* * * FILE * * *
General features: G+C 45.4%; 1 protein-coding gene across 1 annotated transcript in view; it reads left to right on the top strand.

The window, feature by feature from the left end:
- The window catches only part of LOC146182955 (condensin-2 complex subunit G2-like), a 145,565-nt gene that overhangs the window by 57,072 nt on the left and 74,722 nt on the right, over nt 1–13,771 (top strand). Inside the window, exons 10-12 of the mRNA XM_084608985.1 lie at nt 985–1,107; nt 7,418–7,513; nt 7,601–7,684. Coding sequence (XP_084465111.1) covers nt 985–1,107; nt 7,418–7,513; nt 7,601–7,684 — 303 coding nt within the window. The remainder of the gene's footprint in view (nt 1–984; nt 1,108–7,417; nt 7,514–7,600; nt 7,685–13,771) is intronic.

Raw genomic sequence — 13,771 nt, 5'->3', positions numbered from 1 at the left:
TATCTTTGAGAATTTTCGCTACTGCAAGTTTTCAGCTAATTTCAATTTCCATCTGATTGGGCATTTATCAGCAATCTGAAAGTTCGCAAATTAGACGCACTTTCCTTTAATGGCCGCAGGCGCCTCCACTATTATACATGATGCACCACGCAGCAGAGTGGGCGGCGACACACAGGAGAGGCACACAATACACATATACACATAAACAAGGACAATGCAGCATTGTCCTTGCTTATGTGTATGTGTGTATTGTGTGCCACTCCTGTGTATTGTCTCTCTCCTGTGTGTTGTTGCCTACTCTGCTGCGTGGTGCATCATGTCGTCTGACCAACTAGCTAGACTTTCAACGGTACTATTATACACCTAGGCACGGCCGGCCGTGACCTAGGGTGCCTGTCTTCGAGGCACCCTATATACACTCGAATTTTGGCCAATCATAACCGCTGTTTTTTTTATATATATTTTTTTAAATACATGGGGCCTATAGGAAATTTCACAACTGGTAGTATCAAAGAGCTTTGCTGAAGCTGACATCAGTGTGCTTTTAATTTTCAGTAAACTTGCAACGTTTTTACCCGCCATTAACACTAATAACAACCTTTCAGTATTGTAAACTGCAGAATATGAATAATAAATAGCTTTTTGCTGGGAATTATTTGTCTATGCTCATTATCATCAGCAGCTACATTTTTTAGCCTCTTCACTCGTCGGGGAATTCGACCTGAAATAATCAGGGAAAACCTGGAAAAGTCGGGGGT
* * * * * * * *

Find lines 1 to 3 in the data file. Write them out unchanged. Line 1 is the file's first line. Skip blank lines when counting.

General features: G+C 45.4%; 1 protein-coding gene across 1 annotated transcript in view; it reads left to right on the top strand.

The window, feature by feature from the left end:
- The window catches only part of LOC146182955 (condensin-2 complex subunit G2-like), a 145,565-nt gene that overhangs the window by 57,072 nt on the left and 74,722 nt on the right, over nt 1–13,771 (top strand). Inside the window, exons 10-12 of the mRNA XM_084608985.1 lie at nt 985–1,107; nt 7,418–7,513; nt 7,601–7,684. Coding sequence (XP_084465111.1) covers nt 985–1,107; nt 7,418–7,513; nt 7,601–7,684 — 303 coding nt within the window. The remainder of the gene's footprint in view (nt 1–984; nt 1,108–7,417; nt 7,514–7,600; nt 7,685–13,771) is intronic.